Husb and I went to the Gower Wassail and Mari Lwyd festival last weekend, where there was a gathering of Maris. Normally they’re jumping around the place, up to mischief, but this one had been propped up against a pole and was sat quietly, so I had a chance to draw her in more detail than normal. The sketch on the right was the first and I made her face way too long. I know that horses have long faces anyway, but this one was foreshortened and the drawing on the left is more accurate. Some people might think it a bit strange that people choose to keep company with dead horses, but it’s what we do in these parts 😀

To find out more about the Mari Lwyd tradition in Wales, please click here

Hen Galan Hapus – Happy Old New Year

13 Jan

Mari cas gwent

Today (January 13th) is Hen Galan, the Welsh Old New Year, based on the archaic Gregorian rather than the modern Julian calendar. And there’s a long tradition in Wales of welcoming in the Old New Year with fun, festivities, feasting and a dead horse. As you do. She’s called the Mari Lwyd (Grey Mare) and is a modern incarnation of the ancient Celtic horse goddess Epona, also called Rhiannon in Wales.

mari 3 2020

Grey and white animals were prized in pre-Christian times for their ability to flit between this world and Annwn, the Otherworld, which isn’t like the Christian Heaven and Hell. That’s why Christianity almost wiped out the tradition, by the mid 20th century there were only a handful of Mari Lwyds left in Wales, where there had once been hundreds. But now she’s coming back and Husb and I went Wassailing on Saturday and there were six Mari Lwyds prancing around and making mischief. The one at the top is Mari Cas-Gwent (the Chepstow Mari Lwyd) and the bottom one is Mari Benfro (the Pembrokeshire Mari Lwyd). They’re all different.

Anointing The Apple Trees.

11 Jan

mari 4 2020

 

In two days on January 13th it will be Hen Galan, the ‘old’ New Year in Wales, which is heralded by the tradition of the Mari Lwyd (Grey Mare). It’s a pre-Christian custom rooted in the worship of the ancient Celtic horse goddess Epona, known in Welsh culture as Rhiannon.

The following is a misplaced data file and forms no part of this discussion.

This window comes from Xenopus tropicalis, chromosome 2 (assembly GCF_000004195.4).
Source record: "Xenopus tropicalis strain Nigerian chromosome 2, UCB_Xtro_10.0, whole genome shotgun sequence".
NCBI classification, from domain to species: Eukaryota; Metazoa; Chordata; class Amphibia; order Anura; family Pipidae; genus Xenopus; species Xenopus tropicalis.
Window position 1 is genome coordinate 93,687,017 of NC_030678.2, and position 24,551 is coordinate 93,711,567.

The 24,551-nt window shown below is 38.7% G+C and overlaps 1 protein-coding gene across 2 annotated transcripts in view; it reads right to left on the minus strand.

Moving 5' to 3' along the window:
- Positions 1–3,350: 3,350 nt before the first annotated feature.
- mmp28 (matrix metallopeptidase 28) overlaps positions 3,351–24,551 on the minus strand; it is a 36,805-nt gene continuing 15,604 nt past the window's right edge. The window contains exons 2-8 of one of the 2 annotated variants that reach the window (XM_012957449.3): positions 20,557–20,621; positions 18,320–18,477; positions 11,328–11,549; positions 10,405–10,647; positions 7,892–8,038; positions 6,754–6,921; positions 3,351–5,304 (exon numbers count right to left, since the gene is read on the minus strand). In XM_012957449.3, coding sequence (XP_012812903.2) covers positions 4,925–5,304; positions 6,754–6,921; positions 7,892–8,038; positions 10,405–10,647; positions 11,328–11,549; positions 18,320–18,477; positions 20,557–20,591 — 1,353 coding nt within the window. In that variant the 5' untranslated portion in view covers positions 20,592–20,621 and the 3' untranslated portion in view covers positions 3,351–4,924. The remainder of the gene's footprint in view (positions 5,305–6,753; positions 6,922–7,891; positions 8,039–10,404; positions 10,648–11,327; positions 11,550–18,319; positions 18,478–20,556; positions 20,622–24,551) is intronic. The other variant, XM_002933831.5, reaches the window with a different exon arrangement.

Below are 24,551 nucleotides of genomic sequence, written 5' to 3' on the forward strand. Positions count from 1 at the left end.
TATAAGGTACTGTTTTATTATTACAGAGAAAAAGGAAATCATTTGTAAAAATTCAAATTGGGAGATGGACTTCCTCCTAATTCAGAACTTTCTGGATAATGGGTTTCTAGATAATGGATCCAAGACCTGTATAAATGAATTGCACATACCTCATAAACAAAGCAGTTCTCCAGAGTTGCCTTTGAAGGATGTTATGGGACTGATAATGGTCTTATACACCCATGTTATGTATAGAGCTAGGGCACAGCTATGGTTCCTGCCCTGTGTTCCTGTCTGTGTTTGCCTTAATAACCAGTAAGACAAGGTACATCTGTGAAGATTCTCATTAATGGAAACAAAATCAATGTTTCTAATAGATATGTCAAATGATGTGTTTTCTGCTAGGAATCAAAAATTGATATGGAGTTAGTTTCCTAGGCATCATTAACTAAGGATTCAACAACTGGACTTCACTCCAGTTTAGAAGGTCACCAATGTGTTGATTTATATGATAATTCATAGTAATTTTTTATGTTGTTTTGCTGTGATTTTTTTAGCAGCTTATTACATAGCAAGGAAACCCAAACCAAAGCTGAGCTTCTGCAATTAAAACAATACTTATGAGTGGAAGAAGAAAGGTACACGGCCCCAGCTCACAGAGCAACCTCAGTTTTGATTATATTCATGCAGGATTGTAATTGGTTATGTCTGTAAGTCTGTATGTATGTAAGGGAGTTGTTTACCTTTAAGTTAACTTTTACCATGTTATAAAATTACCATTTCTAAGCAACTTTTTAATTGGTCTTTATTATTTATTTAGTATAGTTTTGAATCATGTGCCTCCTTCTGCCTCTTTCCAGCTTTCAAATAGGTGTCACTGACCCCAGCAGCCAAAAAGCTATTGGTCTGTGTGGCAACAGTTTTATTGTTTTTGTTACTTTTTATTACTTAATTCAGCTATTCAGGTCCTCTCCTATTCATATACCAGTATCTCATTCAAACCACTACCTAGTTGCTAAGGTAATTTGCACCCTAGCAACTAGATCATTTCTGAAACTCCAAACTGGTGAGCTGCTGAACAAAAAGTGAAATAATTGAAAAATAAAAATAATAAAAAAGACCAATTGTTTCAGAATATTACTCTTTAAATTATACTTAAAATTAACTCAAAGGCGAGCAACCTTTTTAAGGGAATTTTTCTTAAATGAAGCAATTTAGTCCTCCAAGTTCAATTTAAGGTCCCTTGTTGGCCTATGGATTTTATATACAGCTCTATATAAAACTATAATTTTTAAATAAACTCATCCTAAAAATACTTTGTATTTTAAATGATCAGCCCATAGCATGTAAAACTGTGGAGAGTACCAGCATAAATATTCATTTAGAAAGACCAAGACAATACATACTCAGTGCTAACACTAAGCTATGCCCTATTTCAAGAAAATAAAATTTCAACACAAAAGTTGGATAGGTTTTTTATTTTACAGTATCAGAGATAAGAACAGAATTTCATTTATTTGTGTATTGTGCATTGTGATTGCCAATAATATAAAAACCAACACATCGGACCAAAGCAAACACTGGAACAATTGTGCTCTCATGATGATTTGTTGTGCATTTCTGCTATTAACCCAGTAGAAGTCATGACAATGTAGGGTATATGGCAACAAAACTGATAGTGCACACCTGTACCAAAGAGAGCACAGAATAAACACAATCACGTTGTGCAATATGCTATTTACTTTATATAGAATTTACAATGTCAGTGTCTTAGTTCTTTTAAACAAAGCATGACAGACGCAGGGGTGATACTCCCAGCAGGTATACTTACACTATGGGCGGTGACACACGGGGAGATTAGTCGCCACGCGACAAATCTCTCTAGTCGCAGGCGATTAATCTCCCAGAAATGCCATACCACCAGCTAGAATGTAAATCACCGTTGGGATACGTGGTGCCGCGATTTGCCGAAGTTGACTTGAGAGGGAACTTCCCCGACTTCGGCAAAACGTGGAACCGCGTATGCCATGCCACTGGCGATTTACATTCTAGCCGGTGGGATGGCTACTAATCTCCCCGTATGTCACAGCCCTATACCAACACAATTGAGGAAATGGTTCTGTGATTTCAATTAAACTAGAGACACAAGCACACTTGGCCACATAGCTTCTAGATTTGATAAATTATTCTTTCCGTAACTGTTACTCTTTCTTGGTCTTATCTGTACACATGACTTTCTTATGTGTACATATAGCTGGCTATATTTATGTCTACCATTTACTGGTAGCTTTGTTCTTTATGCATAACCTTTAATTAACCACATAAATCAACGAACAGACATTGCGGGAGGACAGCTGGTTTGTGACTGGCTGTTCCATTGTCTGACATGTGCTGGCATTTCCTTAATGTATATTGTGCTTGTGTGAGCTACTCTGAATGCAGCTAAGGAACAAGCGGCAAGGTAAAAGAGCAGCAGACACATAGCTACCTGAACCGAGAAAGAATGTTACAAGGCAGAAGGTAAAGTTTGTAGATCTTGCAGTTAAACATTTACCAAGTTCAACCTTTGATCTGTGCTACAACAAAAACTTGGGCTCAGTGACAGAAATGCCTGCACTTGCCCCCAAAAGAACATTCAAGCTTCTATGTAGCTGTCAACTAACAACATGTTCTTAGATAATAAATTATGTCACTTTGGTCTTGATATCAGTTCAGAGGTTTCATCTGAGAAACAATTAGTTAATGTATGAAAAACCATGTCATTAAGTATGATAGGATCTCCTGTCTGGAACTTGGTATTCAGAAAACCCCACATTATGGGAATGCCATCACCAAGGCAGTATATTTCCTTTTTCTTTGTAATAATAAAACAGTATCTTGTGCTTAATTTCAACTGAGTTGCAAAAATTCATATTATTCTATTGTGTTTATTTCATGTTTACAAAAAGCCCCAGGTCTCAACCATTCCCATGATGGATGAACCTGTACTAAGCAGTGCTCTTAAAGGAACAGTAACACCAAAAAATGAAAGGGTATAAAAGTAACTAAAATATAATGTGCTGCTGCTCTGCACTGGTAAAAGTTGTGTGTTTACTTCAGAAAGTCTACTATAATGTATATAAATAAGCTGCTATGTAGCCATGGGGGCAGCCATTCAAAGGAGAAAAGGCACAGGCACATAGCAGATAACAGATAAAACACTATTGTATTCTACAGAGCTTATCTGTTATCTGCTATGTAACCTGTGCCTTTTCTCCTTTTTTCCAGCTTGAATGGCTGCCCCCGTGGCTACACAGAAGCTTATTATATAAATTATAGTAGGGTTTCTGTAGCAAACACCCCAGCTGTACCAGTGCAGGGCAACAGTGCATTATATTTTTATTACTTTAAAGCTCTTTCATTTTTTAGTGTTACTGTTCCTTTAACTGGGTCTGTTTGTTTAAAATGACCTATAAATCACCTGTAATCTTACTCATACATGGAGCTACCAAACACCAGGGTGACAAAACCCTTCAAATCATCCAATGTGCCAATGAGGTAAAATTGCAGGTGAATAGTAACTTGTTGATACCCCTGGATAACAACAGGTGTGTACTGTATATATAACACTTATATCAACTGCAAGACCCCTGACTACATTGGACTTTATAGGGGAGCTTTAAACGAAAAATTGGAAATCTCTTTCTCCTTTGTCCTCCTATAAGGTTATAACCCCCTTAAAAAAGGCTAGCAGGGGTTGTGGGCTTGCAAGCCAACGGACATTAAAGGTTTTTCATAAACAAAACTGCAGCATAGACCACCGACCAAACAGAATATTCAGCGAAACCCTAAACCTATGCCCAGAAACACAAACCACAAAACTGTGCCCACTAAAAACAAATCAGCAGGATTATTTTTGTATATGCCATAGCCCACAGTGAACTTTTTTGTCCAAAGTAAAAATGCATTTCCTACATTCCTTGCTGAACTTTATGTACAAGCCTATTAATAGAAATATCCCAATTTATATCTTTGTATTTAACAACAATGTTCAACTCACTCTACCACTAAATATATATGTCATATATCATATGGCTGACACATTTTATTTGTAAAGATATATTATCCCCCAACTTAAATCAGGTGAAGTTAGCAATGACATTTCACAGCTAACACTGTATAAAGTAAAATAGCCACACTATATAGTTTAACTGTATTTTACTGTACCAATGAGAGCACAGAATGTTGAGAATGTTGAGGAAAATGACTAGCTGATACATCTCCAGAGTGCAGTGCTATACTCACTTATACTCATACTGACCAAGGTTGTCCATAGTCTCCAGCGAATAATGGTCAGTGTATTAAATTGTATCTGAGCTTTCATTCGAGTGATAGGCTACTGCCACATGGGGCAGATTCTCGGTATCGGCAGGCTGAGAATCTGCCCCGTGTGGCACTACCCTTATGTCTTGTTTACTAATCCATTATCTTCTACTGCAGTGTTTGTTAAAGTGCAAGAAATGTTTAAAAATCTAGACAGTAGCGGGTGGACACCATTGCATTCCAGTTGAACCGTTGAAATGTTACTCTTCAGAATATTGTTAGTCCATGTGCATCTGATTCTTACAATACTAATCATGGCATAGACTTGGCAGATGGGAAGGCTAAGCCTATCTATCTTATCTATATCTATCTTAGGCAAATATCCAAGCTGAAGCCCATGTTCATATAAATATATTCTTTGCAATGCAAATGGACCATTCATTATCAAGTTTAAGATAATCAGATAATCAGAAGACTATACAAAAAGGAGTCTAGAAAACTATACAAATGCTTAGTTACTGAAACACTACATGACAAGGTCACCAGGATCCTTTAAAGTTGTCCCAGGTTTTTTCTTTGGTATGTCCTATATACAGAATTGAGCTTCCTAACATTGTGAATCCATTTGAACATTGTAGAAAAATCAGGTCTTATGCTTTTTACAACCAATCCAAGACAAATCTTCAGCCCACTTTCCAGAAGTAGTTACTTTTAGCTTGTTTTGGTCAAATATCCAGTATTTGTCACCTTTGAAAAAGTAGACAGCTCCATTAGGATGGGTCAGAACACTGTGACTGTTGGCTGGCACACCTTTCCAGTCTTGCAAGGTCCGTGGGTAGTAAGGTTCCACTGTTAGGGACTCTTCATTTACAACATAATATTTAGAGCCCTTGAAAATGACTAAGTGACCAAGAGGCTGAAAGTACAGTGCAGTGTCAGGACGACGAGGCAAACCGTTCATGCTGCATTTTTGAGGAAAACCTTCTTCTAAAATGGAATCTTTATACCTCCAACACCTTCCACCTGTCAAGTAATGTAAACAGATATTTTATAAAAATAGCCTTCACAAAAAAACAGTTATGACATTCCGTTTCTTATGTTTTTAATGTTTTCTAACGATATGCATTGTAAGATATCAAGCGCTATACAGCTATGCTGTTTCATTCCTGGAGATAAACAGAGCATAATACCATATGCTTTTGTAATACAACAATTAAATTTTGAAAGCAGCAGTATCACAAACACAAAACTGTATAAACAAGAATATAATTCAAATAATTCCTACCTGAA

mari 1 2020

 

Husb and I went to the Gower Wassail festival today, which included a parade of Mari Lwyds by torchlight, with lots of music and shouting to ‘wake up’ the apple trees in the orchard, and to anoint their roots with cider. It’s an ancient ritual meant to encourage a good apple harvest next year. Here’s Husb getting dressed as a Mari – traditionally although the Mari is female, the person inside is a man, although these days there are women puppeteers as well. You can see the horse skull on the floor.

Abigail Fraser @ GS Artists

11 Jan

fraser 4

Husb and I went to GS Artists in Swansea’s High Street this evening to see a new exhibition by artist Abigail Fraser. Sometimes people get so serious about art, but I love Fraser’s irreverence and sense of fun.

 

Knitting For Wildlife

9 Jan

knitting for wildlife

 

I’ve just started knitting a Joey pouch to fit a small kangaroo rescued from the Australian fires. There’s an international group on Facebook co-ordinating the making of pouches, nests, beds, baskets, bird jumpers, bat wraps, koala mittens and hanging bags and there’s a local group too for the Swansea area. I’m knitting this with some spare pure wool (DK in the UK, 8 ply in Australia) and a set of 4mm knitting needles. There’s a list of instructions in the Files section on Animal Rescue Craft Guild Facebook page for knitting, crochet and sewing. If you have a few hours to spare, maybe you’d like to make one.

 

knitting for wildlife header